Sure...who wants to live in something like that when the winter temperatures drop to unreasonable levels? I'd move it south, too.

Sunday, September 22, 2013

When To Start Looking Over Your Shoulder

We have not really recovered from the 2008 recession, despite what the pols will say in hopes of bolstering their re-election chances. Fact is, people are still unemployed, and layoffs continue sporadically. I always joke that the reason my office is next to the exit sign is that I won't embarrass people when I walk out with my box of stuff after being let go. Fortunately, I have information that will allow me to skip out just before the dreaded axe falls. Thanks to the business folks at the BBC, I know five specific, telltale signs that the boss is about to pink slip an employee. I'm sharing with you because, well, you never know.

1. Key meetings are held and important decisions are made without you. What? There are meetings? I've never gone before, thinking I was getting out of something, you say they aren't even inviting me?

2. Everyone around you is getting laid off. Here, I'm safe: I:m the only "me" there is. no worries.

3. The boss gives you the silent treatment and/or won't look you in the eye. Well, I spend a lot of time avoiding the boss, so he would have to work hard to find time to a) find me, and b) give me the silent treatment when he did.

4. The unexpected summons to a meeting with the boss and HR. If this happens, it's already too late: just pick up your stuff and try to make a graceful exit...unless there's a pension or huge chunk of unemployment (what? In THIS age?) coming your way.

5. Be asked to train someone else to do what you do. seriously. If this happens, you know the end is nearer than you think. Stall the training...teach unimportant things, and generally start hoarding office supplies because it's over...sooner rather than later.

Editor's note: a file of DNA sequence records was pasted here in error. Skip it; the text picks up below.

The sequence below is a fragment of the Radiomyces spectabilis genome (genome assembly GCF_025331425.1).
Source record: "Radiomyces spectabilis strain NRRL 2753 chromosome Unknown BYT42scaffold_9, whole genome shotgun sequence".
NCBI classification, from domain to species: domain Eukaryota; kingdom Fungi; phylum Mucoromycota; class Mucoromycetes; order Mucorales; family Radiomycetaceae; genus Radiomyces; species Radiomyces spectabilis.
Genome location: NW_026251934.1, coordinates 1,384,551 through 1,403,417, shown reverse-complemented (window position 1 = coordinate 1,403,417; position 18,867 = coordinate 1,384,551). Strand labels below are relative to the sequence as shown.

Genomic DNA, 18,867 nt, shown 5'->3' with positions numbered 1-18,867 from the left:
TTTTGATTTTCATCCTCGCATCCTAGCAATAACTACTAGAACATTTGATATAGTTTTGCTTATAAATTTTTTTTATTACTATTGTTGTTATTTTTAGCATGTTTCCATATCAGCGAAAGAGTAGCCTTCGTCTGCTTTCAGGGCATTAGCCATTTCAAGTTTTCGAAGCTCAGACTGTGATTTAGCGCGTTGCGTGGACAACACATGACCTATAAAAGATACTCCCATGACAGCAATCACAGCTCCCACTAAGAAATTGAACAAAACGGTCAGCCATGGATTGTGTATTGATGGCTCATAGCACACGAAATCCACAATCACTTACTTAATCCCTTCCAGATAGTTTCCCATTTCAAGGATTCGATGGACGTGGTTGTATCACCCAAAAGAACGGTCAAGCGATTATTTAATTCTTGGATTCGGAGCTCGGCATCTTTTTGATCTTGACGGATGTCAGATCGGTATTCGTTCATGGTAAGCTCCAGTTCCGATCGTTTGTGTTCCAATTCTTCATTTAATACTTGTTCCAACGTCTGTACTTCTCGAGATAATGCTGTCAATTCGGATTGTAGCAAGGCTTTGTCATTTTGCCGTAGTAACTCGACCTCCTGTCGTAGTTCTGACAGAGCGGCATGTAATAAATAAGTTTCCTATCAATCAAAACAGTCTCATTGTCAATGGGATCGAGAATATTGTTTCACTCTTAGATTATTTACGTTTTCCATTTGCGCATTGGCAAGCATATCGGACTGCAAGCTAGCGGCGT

Yes, this helpful information is depressing, but being prepared should ease the shock should this happen to you.

Thursday, September 19, 2013

Putting the High in High School

In a naively shocking way, I was more than surprised last week to find that two young people from the high school where I taught recently had been arrested by the FBI on charges of buying and selling ecstasy. One of them lived across the street from us when he was growing up. Buying "molly" from a supplier in Germany and having it sent labelled as trading cards just didn't seem to work out, and now prison is a decided factor for their future though it is only now playing out through the court system. Thus, that begs the question of how rampant IS drug use among high school students?
According to a survey done by CNN of 15,000 high school seniors in 129 schools across the country, drug use is frighteningly widespread.
Of the seniors surveyed, 40% admitted to getting high in the last year, and 25% admitted to getting high in the previous month. That seems like a high number to me. So, what are they getting high ON?
Mostly marijuana (since it's seen as harmless now), cough syrup and narcotics (mostly in the form of prescription drugs used for ADHD as well as anxiety and depression-lessening.